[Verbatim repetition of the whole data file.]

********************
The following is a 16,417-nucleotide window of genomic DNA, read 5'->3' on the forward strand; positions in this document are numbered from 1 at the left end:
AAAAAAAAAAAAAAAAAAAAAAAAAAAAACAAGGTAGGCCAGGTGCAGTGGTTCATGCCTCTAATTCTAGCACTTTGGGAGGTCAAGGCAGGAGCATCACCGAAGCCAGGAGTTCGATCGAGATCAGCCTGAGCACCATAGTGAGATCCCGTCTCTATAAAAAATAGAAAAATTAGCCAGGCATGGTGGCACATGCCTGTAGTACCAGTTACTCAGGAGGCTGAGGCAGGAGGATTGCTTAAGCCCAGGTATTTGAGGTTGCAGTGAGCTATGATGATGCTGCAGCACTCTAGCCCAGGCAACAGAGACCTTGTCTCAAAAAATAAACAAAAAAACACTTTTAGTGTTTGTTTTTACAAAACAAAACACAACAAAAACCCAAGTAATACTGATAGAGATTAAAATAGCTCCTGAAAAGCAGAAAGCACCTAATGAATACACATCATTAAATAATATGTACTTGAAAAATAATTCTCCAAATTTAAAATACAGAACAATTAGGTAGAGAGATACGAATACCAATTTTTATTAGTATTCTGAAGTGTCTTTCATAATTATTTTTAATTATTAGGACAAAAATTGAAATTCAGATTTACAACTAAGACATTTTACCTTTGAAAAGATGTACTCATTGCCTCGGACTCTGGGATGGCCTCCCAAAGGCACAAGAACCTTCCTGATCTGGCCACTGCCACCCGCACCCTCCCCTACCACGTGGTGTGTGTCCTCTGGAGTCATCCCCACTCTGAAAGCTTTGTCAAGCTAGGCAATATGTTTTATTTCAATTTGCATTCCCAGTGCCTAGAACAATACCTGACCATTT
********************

The following is a 16,417-nucleotide window of genomic DNA, read 5'->3' on the forward strand; positions in this document are numbered from 1 at the left end:
AAAAAAAAAAAAAAAAAAAAAAAAAAAAACAAGGTAGGCCAGGTGCAGTGGTTCATGCCTCTAATTCTAGCACTTTGGGAGGTCAAGGCAGGAGCATCACCGAAGCCAGGAGTTCGATCGAGATCAGCCTGAGCACCATAGTGAGATCCCGTCTCTATAAAAAATAGAAAAATTAGCCAGGCATGGTGGCACATGCCTGTAGTACCAGTTACTCAGGAGGCTGAGGCAGGAGGATTGCTTAAGCCCAGGTATTTGAGGTTGCAGTGAGCTATGATGATGCTGCAGCACTCTAGCCCAGGCAACAGAGACCTTGTCTCAAAAAATAAACAAAAAAACACTTTTAGTGTTTGTTTTTACAAAACAAAACACAACAAAAACCCAAGTAATACTGATAGAGATTAAAATAGCTCCTGAAAAGCAGAAAGCACCTAATGAATACACATCATTAAATAATATGTACTTGAAAAATAATTCTCCAAATTTAAAATACAGAACAATTAGGTAGAGAGATACGAATACCAATTTTTATTAGTATTCTGAAGTGTCTTTCATAATTATTTTTAATTATTAGGACAAAAATTGAAATTCAGATTTACAACTAAGACATTTTACCTTTGAAAAGATGTACTCATTGCCTCGGACTCTGGGATGGCCTCCCAAAGGCACAAGAACCTTCCTGATCTGGCCACTGCCACCCGCACCCTCCCCTACCACGTGGTGTGTGTCCTCTGGAGTCATCCCCACTCTGAAAGCTTTGTCAAGCTAGGCAATATGTTTTATTTCAATTTGCATTCCCAGTGCCTAGAACAATACCTGACCATTT